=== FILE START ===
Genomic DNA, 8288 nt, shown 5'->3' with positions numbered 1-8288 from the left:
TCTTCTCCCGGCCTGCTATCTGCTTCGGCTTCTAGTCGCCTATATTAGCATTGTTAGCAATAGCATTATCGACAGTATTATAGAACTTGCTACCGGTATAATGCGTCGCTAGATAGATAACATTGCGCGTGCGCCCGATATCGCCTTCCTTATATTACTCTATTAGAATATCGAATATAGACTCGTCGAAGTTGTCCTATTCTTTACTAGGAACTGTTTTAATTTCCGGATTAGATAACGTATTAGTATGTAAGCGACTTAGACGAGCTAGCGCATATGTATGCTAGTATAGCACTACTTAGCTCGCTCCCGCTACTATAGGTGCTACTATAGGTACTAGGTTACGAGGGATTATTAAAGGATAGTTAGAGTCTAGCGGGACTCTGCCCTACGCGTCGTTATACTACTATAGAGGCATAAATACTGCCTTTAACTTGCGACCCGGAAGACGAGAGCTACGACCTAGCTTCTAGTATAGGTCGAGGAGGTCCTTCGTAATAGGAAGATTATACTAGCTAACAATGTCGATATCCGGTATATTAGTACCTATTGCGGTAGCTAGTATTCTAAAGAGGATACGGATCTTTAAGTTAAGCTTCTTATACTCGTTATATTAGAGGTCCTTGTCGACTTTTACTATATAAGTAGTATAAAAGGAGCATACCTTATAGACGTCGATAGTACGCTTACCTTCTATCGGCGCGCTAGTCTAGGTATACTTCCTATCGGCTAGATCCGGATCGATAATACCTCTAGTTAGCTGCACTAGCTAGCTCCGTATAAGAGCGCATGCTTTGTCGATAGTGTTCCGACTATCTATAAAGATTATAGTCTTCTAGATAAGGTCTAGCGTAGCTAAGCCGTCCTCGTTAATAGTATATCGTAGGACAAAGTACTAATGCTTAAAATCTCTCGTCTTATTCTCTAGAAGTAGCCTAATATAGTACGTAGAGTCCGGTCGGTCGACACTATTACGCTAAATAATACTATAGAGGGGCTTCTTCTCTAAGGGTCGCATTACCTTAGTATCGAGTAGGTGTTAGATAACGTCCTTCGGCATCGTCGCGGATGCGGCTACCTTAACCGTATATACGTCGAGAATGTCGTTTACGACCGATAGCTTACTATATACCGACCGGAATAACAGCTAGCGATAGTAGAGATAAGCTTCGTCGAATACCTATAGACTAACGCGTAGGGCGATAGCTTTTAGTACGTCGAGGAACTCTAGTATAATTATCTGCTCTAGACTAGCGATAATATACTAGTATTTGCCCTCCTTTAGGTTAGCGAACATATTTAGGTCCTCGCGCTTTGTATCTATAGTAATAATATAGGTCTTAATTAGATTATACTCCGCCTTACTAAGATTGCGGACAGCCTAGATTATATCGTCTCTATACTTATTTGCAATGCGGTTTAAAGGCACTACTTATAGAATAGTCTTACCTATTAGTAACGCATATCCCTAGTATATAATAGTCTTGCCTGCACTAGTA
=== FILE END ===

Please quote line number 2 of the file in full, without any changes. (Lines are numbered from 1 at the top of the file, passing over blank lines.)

TCTTCTCCCGGCCTGCTATCTGCTTCGGCTTCTAGTCGCCTATATTAGCATTGTTAGCAATAGCATTATCGACAGTATTATAGAACTTGCTACCGGTATAATGCGTCGCTAGATAGATAACATTGCGCGTGCGCCCGATATCGCCTTCCTTATATTACTCTATTAGAATATCGAATATAGACTCGTCGAAGTTGTCCTATTCTTTACTAGGAACTGTTTTAATTTCCGGATTAGATAACGTATTAGTATGTAAGCGACTTAGACGAGCTAGCGCATATGTATGCTAGTATAGCACTACTTAGCTCGCTCCCGCTACTATAGGTGCTACTATAGGTACTAGGTTACGAGGGATTATTAAAGGATAGTTAGAGTCTAGCGGGACTCTGCCCTACGCGTCGTTATACTACTATAGAGGCATAAATACTGCCTTTAACTTGCGACCCGGAAGACGAGAGCTACGACCTAGCTTCTAGTATAGGTCGAGGAGGTCCTTCGTAATAGGAAGATTATACTAGCTAACAATGTCGATATCCGGTATATTAGTACCTATTGCGGTAGCTAGTATTCTAAAGAGGATACGGATCTTTAAGTTAAGCTTCTTATACTCGTTATATTAGAGGTCCTTGTCGACTTTTACTATATAAGTAGTATAAAAGGAGCATACCTTATAGACGTCGATAGTACGCTTACCTTCTATCGGCGCGCTAGTCTAGGTATACTTCCTATCGGCTAGATCCGGATCGATAATACCTCTAGTTAGCTGCACTAGCTAGCTCCGTATAAGAGCGCATGCTTTGTCGATAGTGTTCCGACTATCTATAAAGATTATAGTCTTCTAGATAAGGTCTAGCGTAGCTAAGCCGTCCTCGTTAATAGTATATCGTAGGACAAAGTACTAATGCTTAAAATCTCTCGTCTTATTCTCTAGAAGTAGCCTAATATAGTACGTAGAGTCCGGTCGGTCGACACTATTACGCTAAATAATACTATAGAGGGGCTTCTTCTCTAAGGGTCGCATTACCTTAGTATCGAGTAGGTGTTAGATAACGTCCTTCGGCATCGTCGCGGATGCGGCTACCTTAACCGTATATACGTCGAGAATGTCGTTTACGACCGATAGCTTACTATATACCGACCGGAATAACAGCTAGCGATAGTAGAGATAAGCTTCGTCGAATACCTATAGACTAACGCGTAGGGCGATAGCTTTTAGTACGTCGAGGAACTCTAGTATAATTATCTGCTCTAGACTAGCGATAATATACTAGTATTTGCCCTCCTTTAGGTTAGCGAACATATTTAGGTCCTCGCGCTTTGTATCTATAGTAATAATATAGGTCTTAATTAGATTATACTCCGCCTTACTAAGATTGCGGACAGCCTAGATTATATCGTCTCTATACTTATTTGCAATGCGGTTTAAAGGCACTACTTATAGAATAGTCTTACCTATTAGTAACGCATATCCCTAGTATATAATAGTCTTGCCTGCACTAGTA